Rising costs and supply chain challenges delay trenching work
Bermuda’s drivers were given bad news yesterday — the three-year time span to complete extensive road trenching is to double.
But Lieutenant-Colonel David Burch, the public works minister, also outlined a string of repairs coming up for sections of road with poor surfacing.
Colonel Burch told MPs that the island-wide dig installing Belco cables and other utilities, which started in 2020, had hit immediate complications with the outbreak of the Covid-19 pandemic.
“Now that we are in March of 2023 — it is clear that the original timeline, which was set in 2020 of 36 months, will be exceeded.
“No one needs to ask why the delay? Mr Speaker, simply put, what was declared in March 2020? The Covid-19 pandemic! The timeline essentially will be doubled.”
Concurrent with Belco’s $250 million plan, which marks a significant upgrade to the power company’s underground high-voltage system, has been the installation at the East End of new water sewage and telecommunications lines.
He called the job “a massive logistical undertaking that has covered virtually the entire island”, entailing 17 miles of trenching.
But its progress has also been hampered by the rising costs of supplies, materials and equipment.
Six projects in different parts of the island have been finished on schedule and four others will be wrapped up by the end of this year.
But a section of the dig on Middle Road from Warwick into Southampton is awaiting the delivery of pipe and will restart next month.
Colonel Burch also addressed the uneven road surfaces left in areas where trenching has been finished.
The bumpy roads are as a result of temporary surfacing — with permanent and smooth asphalt to be put in place once the roads have settled after about a year.
Smoother roadways have come into effect around Harrington Sound in Hamilton Parish, and at the entrance to St David’s.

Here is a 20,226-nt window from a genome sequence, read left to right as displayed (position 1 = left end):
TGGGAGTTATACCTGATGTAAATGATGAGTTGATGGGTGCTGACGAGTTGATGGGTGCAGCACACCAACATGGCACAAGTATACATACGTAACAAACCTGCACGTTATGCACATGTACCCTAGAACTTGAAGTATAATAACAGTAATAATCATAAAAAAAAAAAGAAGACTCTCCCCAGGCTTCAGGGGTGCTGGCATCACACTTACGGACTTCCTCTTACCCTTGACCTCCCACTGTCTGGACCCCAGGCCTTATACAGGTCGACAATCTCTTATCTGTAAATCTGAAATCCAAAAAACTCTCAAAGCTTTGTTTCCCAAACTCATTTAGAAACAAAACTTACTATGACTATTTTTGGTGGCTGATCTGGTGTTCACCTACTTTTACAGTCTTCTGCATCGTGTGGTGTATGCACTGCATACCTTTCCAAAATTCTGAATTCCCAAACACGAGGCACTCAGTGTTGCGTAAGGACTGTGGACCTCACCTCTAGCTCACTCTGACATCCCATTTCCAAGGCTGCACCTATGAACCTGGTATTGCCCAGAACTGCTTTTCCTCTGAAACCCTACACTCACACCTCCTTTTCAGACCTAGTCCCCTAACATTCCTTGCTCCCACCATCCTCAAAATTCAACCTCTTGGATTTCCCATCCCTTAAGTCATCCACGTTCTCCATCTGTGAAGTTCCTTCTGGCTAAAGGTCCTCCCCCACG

But Colonel Burch warned that Belco still needed to carry out further digs on the island’s roads — which stands to delay the laying of permanent asphalt on “most of the trenched roadways”.
He said the power company needed to dig “pull holes” at 800ft intervals on roads, allowing technicians to connect high voltage cable lines along the new conduits.
The digging of the 8ft by 30ft holes and connecting of cables for the east of the island, all the way to the electrical sub station at the National Sports Centre, is expected to wrap up this September.
The cable work will then get under way for the west to the sub station at Evans Bay in Southampton.
Colonel Burch turned to the increase in funding for road works pledged in the 2023-24 Budget.
The Ministry of Public Works will be bolstered by help from East End Asphalt Company.
He told the House: “A number of areas have been identified such as Middle Road Warwick between the former TN Tatem Middle School and the MarketPlace in Southampton.”
Others include South Road in front of Lindo’s Warwick, Crawl Hill near the Esso Service Station and Collector’s Hill in Smith’s.
“Other areas can be added to the list when reported,” he said.
Temporary paving will be laid down in the problem areas to “improve the driving experience” until a permanent surface can be added.
Rising costs and supply chain challenges “continuously hinder accurate planning”, Colonel Burch added.
He noted a recent Request for Proposal to get a supply of asphalting aggregate – which would have to be imported.
Colonel Burch said: “The immediate pain for the motoring public is well worth it.”
The work will protect utilities for years to come, he said, meaning “the need to dig up the roads in the future should be minimised”.
• To read the minister’s statement in full, click on the PDF under “Related Media”
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